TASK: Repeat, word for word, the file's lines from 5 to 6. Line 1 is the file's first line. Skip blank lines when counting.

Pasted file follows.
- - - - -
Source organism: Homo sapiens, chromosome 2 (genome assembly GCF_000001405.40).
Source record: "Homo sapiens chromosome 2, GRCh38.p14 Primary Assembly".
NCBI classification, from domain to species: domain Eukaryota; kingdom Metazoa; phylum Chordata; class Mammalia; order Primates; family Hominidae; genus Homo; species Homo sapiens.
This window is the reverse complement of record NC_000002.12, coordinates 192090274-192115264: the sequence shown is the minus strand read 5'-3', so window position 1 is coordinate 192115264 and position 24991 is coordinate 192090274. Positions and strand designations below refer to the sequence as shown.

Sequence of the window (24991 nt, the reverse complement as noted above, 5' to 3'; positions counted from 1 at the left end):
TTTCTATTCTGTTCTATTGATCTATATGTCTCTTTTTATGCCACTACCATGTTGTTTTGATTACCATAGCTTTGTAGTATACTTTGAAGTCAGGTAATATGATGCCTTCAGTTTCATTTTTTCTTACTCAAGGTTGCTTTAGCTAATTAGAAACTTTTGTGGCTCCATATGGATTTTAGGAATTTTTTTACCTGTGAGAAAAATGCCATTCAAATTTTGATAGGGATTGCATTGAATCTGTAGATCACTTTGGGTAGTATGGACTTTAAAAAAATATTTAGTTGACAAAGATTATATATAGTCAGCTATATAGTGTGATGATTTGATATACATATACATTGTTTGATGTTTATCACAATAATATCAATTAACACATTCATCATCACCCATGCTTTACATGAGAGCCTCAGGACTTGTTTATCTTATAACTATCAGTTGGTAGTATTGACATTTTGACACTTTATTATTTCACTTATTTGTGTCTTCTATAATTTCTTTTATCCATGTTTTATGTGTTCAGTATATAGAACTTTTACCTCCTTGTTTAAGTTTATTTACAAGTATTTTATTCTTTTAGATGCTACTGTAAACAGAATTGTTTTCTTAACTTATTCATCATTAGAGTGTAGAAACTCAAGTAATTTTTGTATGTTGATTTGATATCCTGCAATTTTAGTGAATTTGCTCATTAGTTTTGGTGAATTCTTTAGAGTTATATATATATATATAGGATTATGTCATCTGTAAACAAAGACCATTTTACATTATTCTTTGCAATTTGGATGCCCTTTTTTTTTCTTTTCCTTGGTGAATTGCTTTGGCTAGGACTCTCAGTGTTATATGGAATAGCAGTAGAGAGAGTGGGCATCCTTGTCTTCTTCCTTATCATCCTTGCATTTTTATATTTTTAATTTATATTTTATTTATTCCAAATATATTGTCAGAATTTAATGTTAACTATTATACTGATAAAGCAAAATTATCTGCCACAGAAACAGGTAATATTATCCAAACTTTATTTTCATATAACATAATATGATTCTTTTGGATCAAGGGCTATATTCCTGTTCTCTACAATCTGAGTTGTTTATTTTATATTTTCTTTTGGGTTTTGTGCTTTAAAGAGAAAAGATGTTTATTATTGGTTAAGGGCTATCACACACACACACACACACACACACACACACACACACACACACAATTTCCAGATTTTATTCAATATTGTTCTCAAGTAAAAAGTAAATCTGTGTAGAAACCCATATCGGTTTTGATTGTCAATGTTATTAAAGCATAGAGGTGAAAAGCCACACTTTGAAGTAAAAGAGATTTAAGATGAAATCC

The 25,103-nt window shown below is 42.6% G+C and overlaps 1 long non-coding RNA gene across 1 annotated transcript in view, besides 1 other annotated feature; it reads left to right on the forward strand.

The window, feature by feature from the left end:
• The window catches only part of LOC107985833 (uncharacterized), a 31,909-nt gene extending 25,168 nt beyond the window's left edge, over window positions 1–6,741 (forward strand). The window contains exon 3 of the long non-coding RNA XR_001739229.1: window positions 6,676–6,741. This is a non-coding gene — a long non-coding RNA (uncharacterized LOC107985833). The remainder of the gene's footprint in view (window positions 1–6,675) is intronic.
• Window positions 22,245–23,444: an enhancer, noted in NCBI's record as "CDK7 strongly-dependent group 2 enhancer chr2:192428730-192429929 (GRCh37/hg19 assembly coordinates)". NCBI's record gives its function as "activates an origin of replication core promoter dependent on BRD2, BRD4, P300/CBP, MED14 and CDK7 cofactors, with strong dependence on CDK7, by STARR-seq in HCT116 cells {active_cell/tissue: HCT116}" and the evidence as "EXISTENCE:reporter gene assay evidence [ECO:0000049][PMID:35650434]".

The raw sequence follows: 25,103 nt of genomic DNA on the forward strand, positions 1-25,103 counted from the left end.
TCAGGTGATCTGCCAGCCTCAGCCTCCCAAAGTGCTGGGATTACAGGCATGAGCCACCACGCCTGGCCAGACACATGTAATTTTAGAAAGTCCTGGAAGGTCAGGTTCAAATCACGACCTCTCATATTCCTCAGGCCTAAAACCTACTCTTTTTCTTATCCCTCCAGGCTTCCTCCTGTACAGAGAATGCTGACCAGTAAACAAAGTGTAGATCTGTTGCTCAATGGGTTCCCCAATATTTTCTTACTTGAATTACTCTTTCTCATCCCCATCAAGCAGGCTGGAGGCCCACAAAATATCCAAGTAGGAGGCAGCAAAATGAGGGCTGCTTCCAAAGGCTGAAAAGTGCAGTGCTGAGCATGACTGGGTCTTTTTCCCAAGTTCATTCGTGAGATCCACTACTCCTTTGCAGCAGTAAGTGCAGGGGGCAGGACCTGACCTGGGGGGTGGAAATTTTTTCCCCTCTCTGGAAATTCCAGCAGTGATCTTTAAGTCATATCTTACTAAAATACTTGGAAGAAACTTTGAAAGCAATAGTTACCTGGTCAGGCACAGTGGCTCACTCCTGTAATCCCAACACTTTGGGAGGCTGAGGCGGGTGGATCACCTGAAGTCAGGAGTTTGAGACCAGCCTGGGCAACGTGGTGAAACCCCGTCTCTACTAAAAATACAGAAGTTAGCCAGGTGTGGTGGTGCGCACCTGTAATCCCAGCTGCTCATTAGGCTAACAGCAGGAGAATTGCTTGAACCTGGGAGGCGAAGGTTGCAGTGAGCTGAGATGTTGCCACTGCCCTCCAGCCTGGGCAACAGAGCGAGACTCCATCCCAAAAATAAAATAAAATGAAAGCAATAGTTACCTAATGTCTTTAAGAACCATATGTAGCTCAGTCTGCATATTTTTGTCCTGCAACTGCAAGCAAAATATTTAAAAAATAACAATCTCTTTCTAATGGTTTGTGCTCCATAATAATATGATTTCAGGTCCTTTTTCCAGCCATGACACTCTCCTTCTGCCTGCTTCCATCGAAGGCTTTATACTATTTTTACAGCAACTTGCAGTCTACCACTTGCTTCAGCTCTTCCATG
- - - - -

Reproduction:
Sequence of the window (24991 nt, the reverse complement as noted above, 5' to 3'; positions counted from 1 at the left end):
TTTCTATTCTGTTCTATTGATCTATATGTCTCTTTTTATGCCACTACCATGTTGTTTTGATTACCATAGCTTTGTAGTATACTTTGAAGTCAGGTAATATGATGCCTTCAGTTTCATTTTTTCTTACTCAAGGTTGCTTTAGCTAATTAGAAACTTTTGTGGCTCCATATGGATTTTAGGAATTTTTTTACCTGTGAGAAAAATGCCATTCAAATTTTGATAGGGATTGCATTGAATCTGTAGATCACTTTGGGTAGTATGGACTTTAAAAAAATATTTAGTTGACAAAGATTATATATAGTCAGCTATATAGTGTGATGATTTGATATACATATACATTGTTTGATGTTTATCACAATAATATCAATTAACACATTCATCATCACCCATGCTTTACATGAGAGCCTCAGGACTTGTTTATCTTATAACTATCAGTTGGTAGTATTGACATTTTGACACTTTATTATTTCACTTATTTGTGTCTTCTATAATTTCTTTTATCCATGTTTTATGTGTTCAGTATATAGAACTTTTACCTCCTTGTTTAAGTTTATTTACAAGTATTTTATTCTTTTAGATGCTACTGTAAACAGAATTGTTTTCTTAACTTATTCATCATTAGAGTGTAGAAACTCAAGTAATTTTTGTATGTTGATTTGATATCCTGCAATTTTAGTGAATTTGCTCATTAGTTTTGGTGAATTCTTTAGAGTTATATATATATATATAGGATTATGTCATCTGTAAACAAAGACCATTTTACATTATTCTTTGCAATTTGGATGCCCTTTTTTTTTCTTTTCCTTGGTGAATTGCTTTGGCTAGGACTCTCAGTGTTATATGGAATAGCAGTAGAGAGAGTGGGCATCCTTGTCTTCTTCCTTATCATCCTTGCATTTTTATATTTTTAATTTATATTTTATTTATTCCAAATATATTGTCAGAATTTAATGTTAACTATTATACTGATAAAGCAAAATTATCTGCCACAGAAACAGGTAATATTATCCAAACTTTATTTTCATATAACATAATATGATTCTTTTGGATCAAGGGCTATATTCCTGTTCTCTACAATCTGAGTTGTTTATTTTATATTTTCTTTTGGGTTTTGTGCTTTAAAGAGAAAAGATGTTTATTATTGGTTAAGGGCTATCACACACACACACACACACACACACACACACACACACACACACAATTTCCAGATTTTATTCAATATTGTTCTCAAGTAAAAAGTAAATCTGTGTAGAAACCCATATCGGTTTTGATTGTCAATGTTATTAAAGCATAGAGGTGAAAAGCCACACTTTGAAGTAAAAGAGATTTAAGATGAAATCC